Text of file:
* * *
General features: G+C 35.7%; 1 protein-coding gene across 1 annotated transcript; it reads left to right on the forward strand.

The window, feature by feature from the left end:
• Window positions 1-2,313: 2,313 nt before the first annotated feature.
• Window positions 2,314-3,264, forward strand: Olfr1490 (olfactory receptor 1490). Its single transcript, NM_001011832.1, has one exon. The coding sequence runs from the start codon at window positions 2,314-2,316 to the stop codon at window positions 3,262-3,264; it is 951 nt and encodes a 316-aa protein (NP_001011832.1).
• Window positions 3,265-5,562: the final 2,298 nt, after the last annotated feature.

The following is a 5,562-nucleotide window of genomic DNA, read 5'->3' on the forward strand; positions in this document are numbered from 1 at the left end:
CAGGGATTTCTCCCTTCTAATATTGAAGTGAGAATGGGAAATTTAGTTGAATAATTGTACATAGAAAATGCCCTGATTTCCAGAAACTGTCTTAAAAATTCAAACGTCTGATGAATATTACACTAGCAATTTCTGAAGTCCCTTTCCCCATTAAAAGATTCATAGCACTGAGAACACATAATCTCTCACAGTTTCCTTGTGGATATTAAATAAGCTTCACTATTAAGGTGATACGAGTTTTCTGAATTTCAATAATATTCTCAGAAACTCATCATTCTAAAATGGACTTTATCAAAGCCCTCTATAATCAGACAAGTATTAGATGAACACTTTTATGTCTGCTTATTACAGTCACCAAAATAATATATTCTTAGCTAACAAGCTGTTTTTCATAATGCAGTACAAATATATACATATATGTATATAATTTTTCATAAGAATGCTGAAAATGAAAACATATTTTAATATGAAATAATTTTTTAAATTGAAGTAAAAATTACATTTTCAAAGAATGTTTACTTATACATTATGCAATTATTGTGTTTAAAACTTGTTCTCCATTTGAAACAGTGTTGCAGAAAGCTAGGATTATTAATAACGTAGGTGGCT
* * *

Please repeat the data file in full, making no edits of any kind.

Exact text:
General features: G+C 35.7%; 1 protein-coding gene across 1 annotated transcript; it reads left to right on the forward strand.

The window, feature by feature from the left end:
• Window positions 1-2,313: 2,313 nt before the first annotated feature.
• Window positions 2,314-3,264, forward strand: Olfr1490 (olfactory receptor 1490). Its single transcript, NM_001011832.1, has one exon. The coding sequence runs from the start codon at window positions 2,314-2,316 to the stop codon at window positions 3,262-3,264; it is 951 nt and encodes a 316-aa protein (NP_001011832.1).
• Window positions 3,265-5,562: the final 2,298 nt, after the last annotated feature.

The following is a 5,562-nucleotide window of genomic DNA, read 5'->3' on the forward strand; positions in this document are numbered from 1 at the left end:
CAGGGATTTCTCCCTTCTAATATTGAAGTGAGAATGGGAAATTTAGTTGAATAATTGTACATAGAAAATGCCCTGATTTCCAGAAACTGTCTTAAAAATTCAAACGTCTGATGAATATTACACTAGCAATTTCTGAAGTCCCTTTCCCCATTAAAAGATTCATAGCACTGAGAACACATAATCTCTCACAGTTTCCTTGTGGATATTAAATAAGCTTCACTATTAAGGTGATACGAGTTTTCTGAATTTCAATAATATTCTCAGAAACTCATCATTCTAAAATGGACTTTATCAAAGCCCTCTATAATCAGACAAGTATTAGATGAACACTTTTATGTCTGCTTATTACAGTCACCAAAATAATATATTCTTAGCTAACAAGCTGTTTTTCATAATGCAGTACAAATATATACATATATGTATATAATTTTTCATAAGAATGCTGAAAATGAAAACATATTTTAATATGAAATAATTTTTTAAATTGAAGTAAAAATTACATTTTCAAAGAATGTTTACTTATACATTATGCAATTATTGTGTTTAAAACTTGTTCTCCATTTGAAACAGTGTTGCAGAAAGCTAGGATTATTAATAACGTAGGTGGCT